PORTLAND, Ore. (KOIN) — Open assistant coaching jobs don’t exactly grow on trees in college basketball — but assistant coaching jobs at your alma mater? Those are few and far between.

“My sisters were sending me the post like, ‘Are you going to text Scott? Apply, apply!’” said Aleah Goodman.

Goodman, a La Salle alum and former All-Pac-12 selection, didn’t need any convincing. Turns out Oregon State University’s head coach Scott Rueck didn’t need much either.

“It was super exciting,” said the former All-Pac-12 selection when Rueck asked her to join his staff. “I called my mom and dad. I had them on FaceTime. My mom was crying. She was so happy. You can’t really pass up coaching at your old school. This is home for me. I grew up born and raised in Oregon. Not a situation that I could pass up, for sure.”

Goodman graduated from Oregon State just two years ago.

To say she didn’t see her path unfolding like this is an understatement.

“Thinking I was going to be back so soon wasn’t really in the plan, but I also didn’t think there was going to be an opportunity to come back this soon, so when that came about, I just kind of jumped on it. I’ve loved it so far,” said Goodman.

Goodman still holds OSU’s women’s basketball program’s three-point field goal percentage record at 43.7% and ended her college career averaging 16.2 points per game along with 4.9 assists.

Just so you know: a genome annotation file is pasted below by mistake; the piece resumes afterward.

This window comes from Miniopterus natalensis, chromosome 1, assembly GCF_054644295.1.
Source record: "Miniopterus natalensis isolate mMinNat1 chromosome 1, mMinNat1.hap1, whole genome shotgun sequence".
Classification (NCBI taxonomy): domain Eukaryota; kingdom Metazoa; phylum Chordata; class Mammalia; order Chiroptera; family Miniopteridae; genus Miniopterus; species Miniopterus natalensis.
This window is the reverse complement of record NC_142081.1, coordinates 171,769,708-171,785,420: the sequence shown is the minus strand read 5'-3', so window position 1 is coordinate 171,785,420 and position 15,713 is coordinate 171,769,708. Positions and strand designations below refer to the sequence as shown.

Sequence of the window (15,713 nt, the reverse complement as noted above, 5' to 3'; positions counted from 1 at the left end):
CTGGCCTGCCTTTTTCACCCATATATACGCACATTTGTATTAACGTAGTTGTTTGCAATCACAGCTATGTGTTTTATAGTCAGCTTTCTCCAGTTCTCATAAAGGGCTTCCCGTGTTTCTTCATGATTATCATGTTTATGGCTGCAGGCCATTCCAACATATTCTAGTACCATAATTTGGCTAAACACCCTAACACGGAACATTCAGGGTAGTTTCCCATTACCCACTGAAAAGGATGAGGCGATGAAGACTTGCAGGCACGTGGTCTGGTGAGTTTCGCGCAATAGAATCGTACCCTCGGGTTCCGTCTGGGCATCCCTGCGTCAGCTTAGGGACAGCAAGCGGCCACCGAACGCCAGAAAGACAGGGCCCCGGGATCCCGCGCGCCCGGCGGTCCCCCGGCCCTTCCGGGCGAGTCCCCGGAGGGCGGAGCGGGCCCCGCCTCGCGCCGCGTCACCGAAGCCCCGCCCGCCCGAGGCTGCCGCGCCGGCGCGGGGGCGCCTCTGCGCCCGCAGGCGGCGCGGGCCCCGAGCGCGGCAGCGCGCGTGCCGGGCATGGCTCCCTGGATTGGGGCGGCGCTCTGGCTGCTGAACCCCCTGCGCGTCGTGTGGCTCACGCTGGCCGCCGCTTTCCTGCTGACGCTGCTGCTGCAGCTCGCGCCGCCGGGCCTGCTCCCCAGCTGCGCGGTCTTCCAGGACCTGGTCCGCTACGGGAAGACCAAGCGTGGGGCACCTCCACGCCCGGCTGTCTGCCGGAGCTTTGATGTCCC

She was then drafted 30th by the Connecticut Sun in the 2021 WNBA Draft.

She ultimately decided after getting cut by the Sun, that she wanted to start her career on the coaching side earlier than most and was Duke’s Director of Recruiting and Player Development the past two seasons.

“I was just at the peak of my career. My senior year, I felt like I was playing my best basketball, so it was one of those things where I had a lot of conversations with my parents just weighing options,” said Goodman. “I just felt like it was best for me to take the opportunity at Duke and get into coaching at a young age and start early. I really haven’t looked back since.”

Ironically, going back for Goodman is also moving forward — and she couldn’t be more thrilled about that.

“It’s awesome. Oregon State — the community, the university — is really, really special,” said Goodman. “Having that privilege to rep Oregon State on the court and in the community and now coming back, it’s super, super special because of all the support that we have as a program and the university as a whole.”